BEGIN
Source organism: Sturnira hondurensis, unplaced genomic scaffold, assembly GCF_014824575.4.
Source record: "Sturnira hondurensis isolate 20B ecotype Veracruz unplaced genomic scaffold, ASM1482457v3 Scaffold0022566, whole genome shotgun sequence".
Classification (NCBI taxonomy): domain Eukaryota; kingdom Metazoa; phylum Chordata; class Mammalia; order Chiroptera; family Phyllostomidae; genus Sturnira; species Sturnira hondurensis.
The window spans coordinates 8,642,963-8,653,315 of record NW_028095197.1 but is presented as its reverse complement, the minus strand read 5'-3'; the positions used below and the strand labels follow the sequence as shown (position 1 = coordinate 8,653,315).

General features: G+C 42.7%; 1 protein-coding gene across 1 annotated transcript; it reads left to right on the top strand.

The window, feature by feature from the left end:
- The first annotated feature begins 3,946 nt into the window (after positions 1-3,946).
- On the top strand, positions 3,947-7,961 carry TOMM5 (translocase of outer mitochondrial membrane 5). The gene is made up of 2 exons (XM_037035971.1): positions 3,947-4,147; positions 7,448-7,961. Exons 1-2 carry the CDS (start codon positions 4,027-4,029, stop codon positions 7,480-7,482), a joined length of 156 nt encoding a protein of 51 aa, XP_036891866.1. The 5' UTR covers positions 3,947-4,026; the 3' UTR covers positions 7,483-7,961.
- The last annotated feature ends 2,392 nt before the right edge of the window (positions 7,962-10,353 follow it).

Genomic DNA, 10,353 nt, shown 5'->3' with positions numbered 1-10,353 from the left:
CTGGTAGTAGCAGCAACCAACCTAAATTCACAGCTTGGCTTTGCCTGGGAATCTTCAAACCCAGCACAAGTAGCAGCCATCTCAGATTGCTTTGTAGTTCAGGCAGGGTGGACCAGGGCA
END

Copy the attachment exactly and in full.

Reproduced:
Source organism: Sturnira hondurensis, unplaced genomic scaffold, assembly GCF_014824575.4.
Source record: "Sturnira hondurensis isolate 20B ecotype Veracruz unplaced genomic scaffold, ASM1482457v3 Scaffold0022566, whole genome shotgun sequence".
Classification (NCBI taxonomy): domain Eukaryota; kingdom Metazoa; phylum Chordata; class Mammalia; order Chiroptera; family Phyllostomidae; genus Sturnira; species Sturnira hondurensis.
The window spans coordinates 8,642,963-8,653,315 of record NW_028095197.1 but is presented as its reverse complement, the minus strand read 5'-3'; the positions used below and the strand labels follow the sequence as shown (position 1 = coordinate 8,653,315).

General features: G+C 42.7%; 1 protein-coding gene across 1 annotated transcript; it reads left to right on the top strand.

The window, feature by feature from the left end:
- The first annotated feature begins 3,946 nt into the window (after positions 1-3,946).
- On the top strand, positions 3,947-7,961 carry TOMM5 (translocase of outer mitochondrial membrane 5). The gene is made up of 2 exons (XM_037035971.1): positions 3,947-4,147; positions 7,448-7,961. Exons 1-2 carry the CDS (start codon positions 4,027-4,029, stop codon positions 7,480-7,482), a joined length of 156 nt encoding a protein of 51 aa, XP_036891866.1. The 5' UTR covers positions 3,947-4,026; the 3' UTR covers positions 7,483-7,961.
- The last annotated feature ends 2,392 nt before the right edge of the window (positions 7,962-10,353 follow it).

Genomic DNA, 10,353 nt, shown 5'->3' with positions numbered 1-10,353 from the left:
CTGGTAGTAGCAGCAACCAACCTAAATTCACAGCTTGGCTTTGCCTGGGAATCTTCAAACCCAGCACAAGTAGCAGCCATCTCAGATTGCTTTGTAGTTCAGGCAGGGTGGACCAGGGCA